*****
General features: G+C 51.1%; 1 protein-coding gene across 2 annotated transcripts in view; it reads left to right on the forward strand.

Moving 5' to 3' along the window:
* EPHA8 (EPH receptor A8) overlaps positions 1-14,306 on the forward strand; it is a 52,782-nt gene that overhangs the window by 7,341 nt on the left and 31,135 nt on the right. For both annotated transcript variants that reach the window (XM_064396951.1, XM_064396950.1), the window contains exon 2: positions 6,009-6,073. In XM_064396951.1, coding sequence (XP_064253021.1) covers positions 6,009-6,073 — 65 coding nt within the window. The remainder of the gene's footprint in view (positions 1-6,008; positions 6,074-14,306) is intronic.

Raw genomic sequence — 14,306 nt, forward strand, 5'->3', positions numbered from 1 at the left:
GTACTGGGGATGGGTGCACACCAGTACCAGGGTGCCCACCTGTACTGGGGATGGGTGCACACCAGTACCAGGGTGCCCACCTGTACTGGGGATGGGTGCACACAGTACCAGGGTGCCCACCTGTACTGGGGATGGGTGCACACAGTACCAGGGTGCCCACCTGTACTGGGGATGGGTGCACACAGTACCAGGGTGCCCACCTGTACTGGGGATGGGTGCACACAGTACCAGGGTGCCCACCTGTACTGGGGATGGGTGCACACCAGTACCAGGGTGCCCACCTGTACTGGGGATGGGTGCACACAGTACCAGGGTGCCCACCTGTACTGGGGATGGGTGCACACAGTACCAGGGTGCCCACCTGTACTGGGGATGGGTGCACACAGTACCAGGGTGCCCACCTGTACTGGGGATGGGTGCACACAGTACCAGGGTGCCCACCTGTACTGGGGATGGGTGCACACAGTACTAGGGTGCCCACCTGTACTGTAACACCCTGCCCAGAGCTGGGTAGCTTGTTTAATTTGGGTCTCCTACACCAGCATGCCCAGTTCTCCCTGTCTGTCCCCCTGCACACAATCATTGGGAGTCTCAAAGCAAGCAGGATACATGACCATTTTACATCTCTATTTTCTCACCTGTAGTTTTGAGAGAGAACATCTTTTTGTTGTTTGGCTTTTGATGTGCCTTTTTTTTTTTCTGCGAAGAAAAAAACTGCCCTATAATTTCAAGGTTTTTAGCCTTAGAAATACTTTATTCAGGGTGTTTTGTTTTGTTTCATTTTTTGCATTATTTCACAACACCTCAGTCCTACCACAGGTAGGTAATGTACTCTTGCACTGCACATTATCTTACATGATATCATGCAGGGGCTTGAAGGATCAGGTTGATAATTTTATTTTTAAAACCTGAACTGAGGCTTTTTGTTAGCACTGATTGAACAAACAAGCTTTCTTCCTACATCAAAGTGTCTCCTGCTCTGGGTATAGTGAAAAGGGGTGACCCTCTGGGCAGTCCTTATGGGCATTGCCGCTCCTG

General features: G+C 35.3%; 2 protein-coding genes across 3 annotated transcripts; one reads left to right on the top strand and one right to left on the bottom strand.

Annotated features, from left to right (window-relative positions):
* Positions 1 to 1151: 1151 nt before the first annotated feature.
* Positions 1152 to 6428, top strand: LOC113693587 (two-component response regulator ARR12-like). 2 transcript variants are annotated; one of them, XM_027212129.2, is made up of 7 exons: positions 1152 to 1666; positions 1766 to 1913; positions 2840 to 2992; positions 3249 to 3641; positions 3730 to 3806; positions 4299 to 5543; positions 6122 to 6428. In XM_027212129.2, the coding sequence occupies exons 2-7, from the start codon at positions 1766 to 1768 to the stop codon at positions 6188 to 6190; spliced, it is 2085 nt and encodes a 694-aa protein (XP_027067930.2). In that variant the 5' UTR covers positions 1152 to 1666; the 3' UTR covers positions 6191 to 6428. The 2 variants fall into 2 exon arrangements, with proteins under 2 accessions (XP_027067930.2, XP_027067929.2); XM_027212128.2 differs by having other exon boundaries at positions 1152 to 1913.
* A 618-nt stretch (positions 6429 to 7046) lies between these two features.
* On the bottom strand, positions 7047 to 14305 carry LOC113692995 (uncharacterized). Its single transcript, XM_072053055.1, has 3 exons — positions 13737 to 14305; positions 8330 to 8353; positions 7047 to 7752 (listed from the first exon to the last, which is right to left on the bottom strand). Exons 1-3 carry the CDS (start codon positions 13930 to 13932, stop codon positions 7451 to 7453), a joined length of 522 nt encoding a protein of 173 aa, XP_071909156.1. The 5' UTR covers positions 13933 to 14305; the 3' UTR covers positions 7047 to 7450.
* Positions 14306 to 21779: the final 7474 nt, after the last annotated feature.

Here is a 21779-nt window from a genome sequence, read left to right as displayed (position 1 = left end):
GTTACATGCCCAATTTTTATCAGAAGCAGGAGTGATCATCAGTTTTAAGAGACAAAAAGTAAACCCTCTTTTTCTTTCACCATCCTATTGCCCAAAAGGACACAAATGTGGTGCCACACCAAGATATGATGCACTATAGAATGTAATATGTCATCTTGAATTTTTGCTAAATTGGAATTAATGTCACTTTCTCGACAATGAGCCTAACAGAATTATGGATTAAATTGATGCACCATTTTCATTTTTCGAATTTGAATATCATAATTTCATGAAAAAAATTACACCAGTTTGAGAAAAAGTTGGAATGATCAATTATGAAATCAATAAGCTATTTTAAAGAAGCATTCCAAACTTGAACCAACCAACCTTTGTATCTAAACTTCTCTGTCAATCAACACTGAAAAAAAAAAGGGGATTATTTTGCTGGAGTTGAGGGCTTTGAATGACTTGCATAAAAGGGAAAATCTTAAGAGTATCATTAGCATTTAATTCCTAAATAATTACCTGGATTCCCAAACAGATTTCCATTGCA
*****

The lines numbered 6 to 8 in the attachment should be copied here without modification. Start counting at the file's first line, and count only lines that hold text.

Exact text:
General features: G+C 35.3%; 2 protein-coding genes across 3 annotated transcripts; one reads left to right on the top strand and one right to left on the bottom strand.

Annotated features, from left to right (window-relative positions):
* Positions 1 to 1151: 1151 nt before the first annotated feature.